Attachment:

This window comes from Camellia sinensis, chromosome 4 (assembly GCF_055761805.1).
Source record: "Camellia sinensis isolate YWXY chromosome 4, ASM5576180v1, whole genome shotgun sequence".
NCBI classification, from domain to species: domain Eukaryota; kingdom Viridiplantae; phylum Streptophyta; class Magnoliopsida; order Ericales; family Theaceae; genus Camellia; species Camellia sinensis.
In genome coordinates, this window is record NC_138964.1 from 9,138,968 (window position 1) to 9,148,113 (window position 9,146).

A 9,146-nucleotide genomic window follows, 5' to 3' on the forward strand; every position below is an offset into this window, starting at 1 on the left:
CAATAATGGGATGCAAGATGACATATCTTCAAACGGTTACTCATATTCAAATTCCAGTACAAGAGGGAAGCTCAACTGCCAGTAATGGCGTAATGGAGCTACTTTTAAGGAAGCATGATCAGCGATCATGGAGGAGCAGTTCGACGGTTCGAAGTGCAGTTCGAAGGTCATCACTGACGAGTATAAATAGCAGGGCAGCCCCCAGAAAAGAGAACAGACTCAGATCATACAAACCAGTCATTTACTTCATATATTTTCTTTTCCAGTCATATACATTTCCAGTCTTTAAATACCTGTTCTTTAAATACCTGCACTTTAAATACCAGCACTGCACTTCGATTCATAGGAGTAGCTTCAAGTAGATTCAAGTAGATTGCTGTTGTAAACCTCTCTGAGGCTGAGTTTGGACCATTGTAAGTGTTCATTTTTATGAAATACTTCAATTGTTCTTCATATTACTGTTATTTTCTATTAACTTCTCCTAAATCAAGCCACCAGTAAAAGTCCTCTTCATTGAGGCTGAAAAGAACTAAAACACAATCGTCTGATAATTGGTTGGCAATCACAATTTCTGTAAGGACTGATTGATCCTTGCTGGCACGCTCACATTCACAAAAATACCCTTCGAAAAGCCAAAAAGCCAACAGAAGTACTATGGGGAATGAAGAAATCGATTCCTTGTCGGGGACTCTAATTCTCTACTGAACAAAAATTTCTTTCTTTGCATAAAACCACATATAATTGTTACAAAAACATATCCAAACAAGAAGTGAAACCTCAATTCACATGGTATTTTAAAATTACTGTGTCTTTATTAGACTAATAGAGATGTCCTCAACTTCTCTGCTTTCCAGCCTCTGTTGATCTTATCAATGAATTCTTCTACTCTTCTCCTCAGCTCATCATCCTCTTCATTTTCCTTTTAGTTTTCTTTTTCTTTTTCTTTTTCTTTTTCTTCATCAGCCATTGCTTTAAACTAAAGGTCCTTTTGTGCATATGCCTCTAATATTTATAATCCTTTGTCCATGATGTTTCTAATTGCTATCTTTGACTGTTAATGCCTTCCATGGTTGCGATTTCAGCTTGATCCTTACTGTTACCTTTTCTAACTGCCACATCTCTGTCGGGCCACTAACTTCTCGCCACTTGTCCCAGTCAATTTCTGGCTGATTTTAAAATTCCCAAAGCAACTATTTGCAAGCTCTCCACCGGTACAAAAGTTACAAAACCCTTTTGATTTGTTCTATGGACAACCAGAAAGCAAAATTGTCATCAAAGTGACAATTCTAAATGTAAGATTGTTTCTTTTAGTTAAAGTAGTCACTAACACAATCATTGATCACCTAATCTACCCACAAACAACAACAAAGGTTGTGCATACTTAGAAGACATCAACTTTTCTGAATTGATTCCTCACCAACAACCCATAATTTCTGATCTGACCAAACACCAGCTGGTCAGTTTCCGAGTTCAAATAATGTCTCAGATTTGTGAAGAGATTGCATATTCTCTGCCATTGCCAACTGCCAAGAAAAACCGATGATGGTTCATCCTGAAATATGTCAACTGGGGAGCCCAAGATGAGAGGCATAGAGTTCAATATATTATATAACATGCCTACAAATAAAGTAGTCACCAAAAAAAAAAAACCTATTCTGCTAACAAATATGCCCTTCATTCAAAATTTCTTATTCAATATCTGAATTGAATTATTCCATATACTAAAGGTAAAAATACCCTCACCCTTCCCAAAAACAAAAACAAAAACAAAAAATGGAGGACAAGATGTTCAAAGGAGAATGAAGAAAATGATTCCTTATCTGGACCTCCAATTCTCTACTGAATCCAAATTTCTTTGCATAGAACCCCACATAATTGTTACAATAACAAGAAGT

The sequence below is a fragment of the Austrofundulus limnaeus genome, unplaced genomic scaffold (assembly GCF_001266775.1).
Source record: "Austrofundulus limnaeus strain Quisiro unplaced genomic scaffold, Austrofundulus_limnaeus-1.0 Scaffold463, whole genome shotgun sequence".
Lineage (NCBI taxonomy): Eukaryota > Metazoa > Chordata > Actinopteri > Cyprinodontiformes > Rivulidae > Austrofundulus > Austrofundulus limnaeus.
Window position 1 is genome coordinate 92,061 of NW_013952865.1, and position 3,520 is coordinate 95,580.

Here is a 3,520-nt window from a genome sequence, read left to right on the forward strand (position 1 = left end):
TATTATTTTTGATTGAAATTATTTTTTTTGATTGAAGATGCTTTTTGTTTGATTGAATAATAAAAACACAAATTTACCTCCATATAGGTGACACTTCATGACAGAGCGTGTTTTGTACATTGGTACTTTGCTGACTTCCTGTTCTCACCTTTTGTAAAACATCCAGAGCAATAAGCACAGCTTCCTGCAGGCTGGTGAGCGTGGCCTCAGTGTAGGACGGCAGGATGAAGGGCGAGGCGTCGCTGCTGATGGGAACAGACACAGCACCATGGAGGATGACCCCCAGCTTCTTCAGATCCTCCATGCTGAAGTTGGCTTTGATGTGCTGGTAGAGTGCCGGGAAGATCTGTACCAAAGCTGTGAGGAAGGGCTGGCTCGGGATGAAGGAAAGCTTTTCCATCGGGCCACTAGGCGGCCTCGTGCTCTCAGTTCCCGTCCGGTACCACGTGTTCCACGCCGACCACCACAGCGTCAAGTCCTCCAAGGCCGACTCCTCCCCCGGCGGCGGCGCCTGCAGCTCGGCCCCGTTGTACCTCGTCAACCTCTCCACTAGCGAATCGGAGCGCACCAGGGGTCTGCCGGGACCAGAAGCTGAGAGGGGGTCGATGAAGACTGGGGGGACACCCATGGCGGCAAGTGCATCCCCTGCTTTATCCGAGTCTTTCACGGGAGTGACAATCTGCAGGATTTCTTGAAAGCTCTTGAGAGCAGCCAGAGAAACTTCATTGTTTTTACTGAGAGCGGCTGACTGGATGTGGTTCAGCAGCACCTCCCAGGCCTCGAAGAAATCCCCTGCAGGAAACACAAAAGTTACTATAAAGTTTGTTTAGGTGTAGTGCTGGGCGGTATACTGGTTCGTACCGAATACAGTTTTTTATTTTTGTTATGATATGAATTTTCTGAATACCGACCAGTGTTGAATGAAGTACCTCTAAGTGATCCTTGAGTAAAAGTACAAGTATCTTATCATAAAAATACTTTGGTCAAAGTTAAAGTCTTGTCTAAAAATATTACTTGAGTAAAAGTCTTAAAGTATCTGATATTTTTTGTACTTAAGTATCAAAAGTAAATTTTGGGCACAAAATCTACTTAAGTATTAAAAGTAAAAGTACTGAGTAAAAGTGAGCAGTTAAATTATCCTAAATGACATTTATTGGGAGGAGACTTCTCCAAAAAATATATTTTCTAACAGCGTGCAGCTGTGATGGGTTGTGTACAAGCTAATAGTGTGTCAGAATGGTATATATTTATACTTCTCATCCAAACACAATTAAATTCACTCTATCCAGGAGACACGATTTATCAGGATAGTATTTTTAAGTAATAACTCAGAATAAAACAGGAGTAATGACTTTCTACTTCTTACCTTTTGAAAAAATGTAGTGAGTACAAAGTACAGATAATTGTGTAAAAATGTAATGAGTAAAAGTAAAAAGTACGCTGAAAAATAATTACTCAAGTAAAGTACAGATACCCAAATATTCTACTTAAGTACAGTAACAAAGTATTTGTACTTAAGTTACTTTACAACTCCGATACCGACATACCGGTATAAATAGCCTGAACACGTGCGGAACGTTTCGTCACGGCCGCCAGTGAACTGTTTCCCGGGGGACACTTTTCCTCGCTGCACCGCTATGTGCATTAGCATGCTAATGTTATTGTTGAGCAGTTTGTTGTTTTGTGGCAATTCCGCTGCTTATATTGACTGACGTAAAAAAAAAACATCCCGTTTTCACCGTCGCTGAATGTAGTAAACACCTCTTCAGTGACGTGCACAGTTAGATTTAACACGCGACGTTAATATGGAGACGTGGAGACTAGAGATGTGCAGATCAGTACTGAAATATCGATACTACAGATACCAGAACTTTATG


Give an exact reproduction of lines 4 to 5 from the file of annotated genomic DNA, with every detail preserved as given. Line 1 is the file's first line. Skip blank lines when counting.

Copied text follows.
In genome coordinates, this window is record NC_138964.1 from 9,138,968 (window position 1) to 9,148,113 (window position 9,146).

A 9,146-nucleotide genomic window follows, 5' to 3' on the forward strand; every position below is an offset into this window, starting at 1 on the left: